“Aliens are chasing me, they want to kidnap me, I can’t leave the house because they’ll catch me.” These might well be the words of someone suffering from persecution mania. To an outsider, they sound outlandish but for the people who suffer from this disorder, the situations they describe are real, thus the tension they experience is immense.
Those with persecution mania can experience these types of threats, even when they’re not really in a dangerous situation or there’s no evidence that their story is real. Additionally, they often name high-profile groups such as the FBI, the CIA, aliens, God, and the devil, among others, as their persecutors.
Persecution mania: disease or symptom?
What some call persecution mania, for others is delirium, as described in the DSM-5 (one of the most important diagnostic mental health manuals). The term ‘mania’ is associated with the manic state that some patients diagnosed with bipolar disorder may present.
People with persecution mania, although they don’t exhibit intellectual deterioration, have a tendency to associate their ideas in an unusual way. This association usually tends to confirm the idea that they’re being followed or persecuted.
Persecution mania is a symptom characterized by fear of persecution or kidnapping. The symptoms usually last for more than a month. The condition could be related to many types of psychological disorders. For example, a patient suffering from schizophrenia or bipolar disorder may have persecutory ideas.
The causes of persecution mania
Although the causes are unknown, statistics show that it may occur more often in middle-aged or older people. Some specialists believe that its appearance may be associated with narcissistic traits along with high degrees of anguish and frustration.
There are also various risk factors that are a combination of family or biological history. Within the environmental or situational, are the following factors:
- High-stress events.
- Drug use. For example, the effects of certain recreational drugs are known to precipitate an episode of persecution mania.
- Social isolation.
- Sleep disorders.
- Biographical circumstances of the patient. For instance, someone belonging to an ethnic minority who’s suffered a situation of harassment.
How to identify the symptoms
A person with persecution mania may put all their attention, time, and even money into trying to make themselves feel safe from the dangers of persecution. There are certain behavioral characteristics that may indicate someone is suffering from persecution mania. For example:
- They’re worried about the loyalty of those close to them. If they’re in a relationship, they might worry that their partner has a lover and is being unfaithful. This can cause a great deal of conflict as well as discomfort for the sufferer.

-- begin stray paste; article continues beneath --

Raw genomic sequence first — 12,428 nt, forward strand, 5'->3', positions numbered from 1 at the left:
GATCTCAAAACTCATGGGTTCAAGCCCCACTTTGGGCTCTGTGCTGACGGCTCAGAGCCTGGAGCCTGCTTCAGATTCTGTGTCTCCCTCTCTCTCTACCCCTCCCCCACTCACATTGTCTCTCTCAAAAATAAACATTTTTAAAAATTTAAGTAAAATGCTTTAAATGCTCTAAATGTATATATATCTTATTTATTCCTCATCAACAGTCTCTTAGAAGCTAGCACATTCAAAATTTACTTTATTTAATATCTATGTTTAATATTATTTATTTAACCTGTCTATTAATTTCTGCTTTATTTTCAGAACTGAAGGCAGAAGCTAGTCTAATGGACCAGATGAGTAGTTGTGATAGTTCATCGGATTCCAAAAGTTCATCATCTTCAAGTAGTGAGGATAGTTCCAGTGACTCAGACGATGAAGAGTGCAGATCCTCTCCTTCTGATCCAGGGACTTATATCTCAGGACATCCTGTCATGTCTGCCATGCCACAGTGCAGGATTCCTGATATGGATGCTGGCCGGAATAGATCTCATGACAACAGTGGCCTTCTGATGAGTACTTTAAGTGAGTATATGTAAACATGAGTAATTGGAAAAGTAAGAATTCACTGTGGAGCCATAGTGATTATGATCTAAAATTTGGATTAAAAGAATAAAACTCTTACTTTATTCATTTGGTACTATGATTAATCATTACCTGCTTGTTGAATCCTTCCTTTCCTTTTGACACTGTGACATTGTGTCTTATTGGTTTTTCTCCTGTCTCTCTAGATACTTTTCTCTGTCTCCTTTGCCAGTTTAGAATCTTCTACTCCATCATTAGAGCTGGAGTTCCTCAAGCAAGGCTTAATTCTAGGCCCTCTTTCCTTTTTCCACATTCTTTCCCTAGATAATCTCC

- In normal situations, they interpret threatening meanings. They tend to be obsessive over the idea of being in danger and being attacked. Furthermore, they might spend hours ruminating over conversations and thinking that something that someone said to them had a hidden meaning.
- They feel spied on or persecuted. This is the main characteristic of the disorder, which they take to the extreme.
These kinds of behaviors could also occur in people who aren’t necessarily suffering from a psychological disorder but are simply going through a difficult time that exceeds their emotional and cognitive resources. This doesn’t mean they’re suffering from persecution mania.
If you think someone close to you is suffering from persecution mania, you might be tempted to convince them that their mind is working in a parallel universe. However, doing so can be extremely complicated and also counterproductive. Therefore, we recommend you consult a professional. Not only so they can treat the sufferer, but so they can also guide you toward helping them attend therapy.It might interest you...
All cited sources were thoroughly reviewed by our team to ensure their quality, reliability, currency, and validity. The bibliography of this article was considered reliable and of academic or scientific accuracy.
- Bernal et al (2020) Subtipo Persecutorio Del Trastorno Delirante:Estudio De Series De 129 Casos. REV. CHIL NEURO-PSIQUIAT 58 (2); 116-126
- Espinosa López, R., Valiente, C., & Bentall, R. P. (2014). El concepto de self y de otros en los delirios persecutorios.
- Flores, E. (2021). Psycopathia lascasiana: un “delirio paranoico”. Literatura Mexicana, XXXII (01), 39-68 | doi.org/10.19130/iifl.litmex.2021.1.26852
- Salavert, J., Berrospi, M., Miralles, M. L., Dueñas, R. M., Tiffon, M. L., & San Molina, L. (2003). El trastorno delirante. Revisando los aspectos de la paranoia. Revista de Psiquiatría de la Facultad de Medicina de Barcelona, 30(6), 304-313.